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South Korea faces kimchi shortage after extreme heat and rains

TAEBAEK, South Korea — In the foothills of the rugged Taebaek Range, Roh Sung-sang examines the damage to his crop. More than half of the cabbages on his 50-acre plot are wilted and misshapen, having succumbed to extreme heat and rainfall over the summer.

“This crop loss we are seeing is not a one-year mistake,” said Roh, 67, who has been growing cabbages in the highlands of Gangwon province for two decades. “I thought the cabbages would be somehow protected by the high altitudes and surrounding mountains.”

With its typically cool climate, this alpine region of South Korea is the center of summer production of Napa, or Chinese cabbage, a key ingredient in kimchi, Korea’s pungent staple. But this year, nearly half a million cabbages that would otherwise have been spiced and fermented to make kimchi are left in the fields of Roh. Overall, Taebaek’s harvest is two-thirds of what it would be in a typical year, according to local authority estimates.

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The result is a kimchi crisis felt by connoisseurs across South Korea, whose appetite for the dish is legendary. According Korea Agro-Fisheries Trade Corp.

“I had no choice but to pay through my nose for cabbages,” said Sung Ok-Koung, 56, a housewife in Seoul, for whom making kimchi is an important family activity. South Koreans eat the spicy dish seven times a week on average, according to a 2020 survey by the Korea Rural Economic Institute.

The cabbage shortage is weighing not only on homemade kimchi, but also on commercially produced kimchi.

Rising costs prompted Daesang, South Korea’s top kimchi producer, to raise prices by 10% from next month, according to a company spokesman. Cabbage kimchi, the most popular type, has been out of stock at the company’s online mall for a month. (The fermented pickle dish can also be made from radishes, cucumbers, green onions, and other vegetables.)

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South Korea’s agriculture ministry blamed the situation on “bad weather” in the Gangwon Highlands and vowed to take “all possible measures”, including imports, to stabilize prices.

Imports, mainly from China, are a tricky subject. Kimchi, along with other artifacts found in both Korea and China, has been the subject of a recent cultural dispute over its provenance that has turned into a soft power battle between Asian neighbors. Chinese imports account for 40% of the commercially produced kimchi consumed in South Korea.

“It strikes Koreans because kimchi is so central to the nation’s cultural heritage,” said Koo Jeong-woo, a sociology professor at Sungkyunkwan University in Seoul. The dish is a “way of life” for Koreans, he added.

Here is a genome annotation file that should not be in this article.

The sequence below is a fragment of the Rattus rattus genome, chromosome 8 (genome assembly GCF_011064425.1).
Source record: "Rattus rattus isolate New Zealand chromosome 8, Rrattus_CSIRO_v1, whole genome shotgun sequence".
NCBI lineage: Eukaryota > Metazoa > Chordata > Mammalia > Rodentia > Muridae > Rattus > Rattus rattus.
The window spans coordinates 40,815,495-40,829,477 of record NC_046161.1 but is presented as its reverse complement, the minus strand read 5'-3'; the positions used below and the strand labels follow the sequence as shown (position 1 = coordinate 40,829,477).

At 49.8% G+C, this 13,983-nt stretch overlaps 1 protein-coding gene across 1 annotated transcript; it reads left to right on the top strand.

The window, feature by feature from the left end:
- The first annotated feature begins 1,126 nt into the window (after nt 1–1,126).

But climate change is even more worrying.

In the past five summers in Taebaek, there have been about 20 days when maximum temperatures exceeded 33 degrees Celsius (91.4 Fahrenheit), the level the Korea Meteorological Administration considers heat wave conditions. There were no days during the 1990s when temperatures reached those levels, according to agency data.

Cabbages need temperate conditions for optimal growth. But in addition to dealing with warmer weather, growers face increasingly frequent extreme events, including heavy rains and typhoons, which can destroy a season’s income.

This summer’s heat wave was followed by torrential rains in Gangwon Province and elsewhere. Cabbages that survived the initial onslaught often fell victim to disease.

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Jeon Sang-min, distribution manager at the Taebaek Agricultural Cooperative, said cabbage production in the area has been declining over the past decade. With an eye on climate change, he researched alternative fruits and vegetables that can “endure the fickle weather”. He fears that farmers will be forced to switch to “subtropical crops” in the near future.

Some producers in Taebaek are already abandoning cabbages in favor of apples. South Korean apple orchards, traditionally found in southern Gyeongsang Province, have sprung up in more northern climates and at higher altitudes.

Despite soaring market prices for Napa cabbage, Roh and his fellow farmers are at a loss this year due to massive sunk costs. He sees “tremendous challenges” in the business and therefore has no intention of passing the cabbage farm down to his two children.

Some consumers, at least for now, are willing to bear higher prices. Sung said she always opts for locally produced cabbage for her homemade kimchi, due to “better taste and better quality” compared to imports. But longer-term conditions are not in its favour, according to scientists’ climate models.

“If climate change continues at its current rate, by the 2090s the yield of Korean highland cabbage will drop by 99%, which basically means there will be no more harvests,” he said. Kim Myung-hyun, a researcher at the National Institute of Agricultural Sciences in South Korea.

Still, Roh will continue to grow cabbage “as long as time and my health permit.” He is proud of the Gangwon highland cabbage.

“Their crunchy, slightly sweet leaves make the best kimchi,” he said.

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